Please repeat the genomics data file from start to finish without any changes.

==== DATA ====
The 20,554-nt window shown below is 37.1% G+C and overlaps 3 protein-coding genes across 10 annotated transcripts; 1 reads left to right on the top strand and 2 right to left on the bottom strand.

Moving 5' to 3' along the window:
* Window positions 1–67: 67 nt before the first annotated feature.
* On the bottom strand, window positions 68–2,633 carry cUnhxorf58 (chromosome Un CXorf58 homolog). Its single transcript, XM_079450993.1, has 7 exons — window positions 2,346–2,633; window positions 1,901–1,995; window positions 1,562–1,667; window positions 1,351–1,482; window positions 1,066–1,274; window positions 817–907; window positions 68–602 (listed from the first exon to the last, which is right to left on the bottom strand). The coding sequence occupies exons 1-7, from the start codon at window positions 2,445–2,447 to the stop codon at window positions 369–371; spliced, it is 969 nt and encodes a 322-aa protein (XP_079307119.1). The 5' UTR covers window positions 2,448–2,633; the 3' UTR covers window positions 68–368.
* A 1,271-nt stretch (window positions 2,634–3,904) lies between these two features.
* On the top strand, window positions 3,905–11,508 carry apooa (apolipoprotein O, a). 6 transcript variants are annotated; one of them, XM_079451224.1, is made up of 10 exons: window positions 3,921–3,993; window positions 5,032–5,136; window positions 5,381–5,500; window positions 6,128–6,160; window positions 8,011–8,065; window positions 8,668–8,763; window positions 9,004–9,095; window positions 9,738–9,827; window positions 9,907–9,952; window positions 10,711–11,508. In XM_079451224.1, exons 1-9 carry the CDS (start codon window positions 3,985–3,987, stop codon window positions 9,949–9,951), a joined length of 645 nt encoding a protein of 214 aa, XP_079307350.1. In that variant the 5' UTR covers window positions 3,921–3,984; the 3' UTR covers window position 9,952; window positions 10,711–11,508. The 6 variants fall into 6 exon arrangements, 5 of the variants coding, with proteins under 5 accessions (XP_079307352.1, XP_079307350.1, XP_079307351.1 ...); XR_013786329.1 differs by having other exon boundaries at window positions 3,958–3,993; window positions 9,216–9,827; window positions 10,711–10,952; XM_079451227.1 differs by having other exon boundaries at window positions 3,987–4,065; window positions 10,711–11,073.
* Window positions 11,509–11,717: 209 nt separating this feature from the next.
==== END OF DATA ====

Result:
The 20,554-nt window shown below is 37.1% G+C and overlaps 3 protein-coding genes across 10 annotated transcripts; 1 reads left to right on the top strand and 2 right to left on the bottom strand.

Moving 5' to 3' along the window:
* Window positions 1–67: 67 nt before the first annotated feature.
* On the bottom strand, window positions 68–2,633 carry cUnhxorf58 (chromosome Un CXorf58 homolog). Its single transcript, XM_079450993.1, has 7 exons — window positions 2,346–2,633; window positions 1,901–1,995; window positions 1,562–1,667; window positions 1,351–1,482; window positions 1,066–1,274; window positions 817–907; window positions 68–602 (listed from the first exon to the last, which is right to left on the bottom strand). The coding sequence occupies exons 1-7, from the start codon at window positions 2,445–2,447 to the stop codon at window positions 369–371; spliced, it is 969 nt and encodes a 322-aa protein (XP_079307119.1). The 5' UTR covers window positions 2,448–2,633; the 3' UTR covers window positions 68–368.
* A 1,271-nt stretch (window positions 2,634–3,904) lies between these two features.
* On the top strand, window positions 3,905–11,508 carry apooa (apolipoprotein O, a). 6 transcript variants are annotated; one of them, XM_079451224.1, is made up of 10 exons: window positions 3,921–3,993; window positions 5,032–5,136; window positions 5,381–5,500; window positions 6,128–6,160; window positions 8,011–8,065; window positions 8,668–8,763; window positions 9,004–9,095; window positions 9,738–9,827; window positions 9,907–9,952; window positions 10,711–11,508. In XM_079451224.1, exons 1-9 carry the CDS (start codon window positions 3,985–3,987, stop codon window positions 9,949–9,951), a joined length of 645 nt encoding a protein of 214 aa, XP_079307350.1. In that variant the 5' UTR covers window positions 3,921–3,984; the 3' UTR covers window position 9,952; window positions 10,711–11,508. The 6 variants fall into 6 exon arrangements, 5 of the variants coding, with proteins under 5 accessions (XP_079307352.1, XP_079307350.1, XP_079307351.1 ...); XR_013786329.1 differs by having other exon boundaries at window positions 3,958–3,993; window positions 9,216–9,827; window positions 10,711–10,952; XM_079451227.1 differs by having other exon boundaries at window positions 3,987–4,065; window positions 10,711–11,073.
* Window positions 11,509–11,717: 209 nt separating this feature from the next.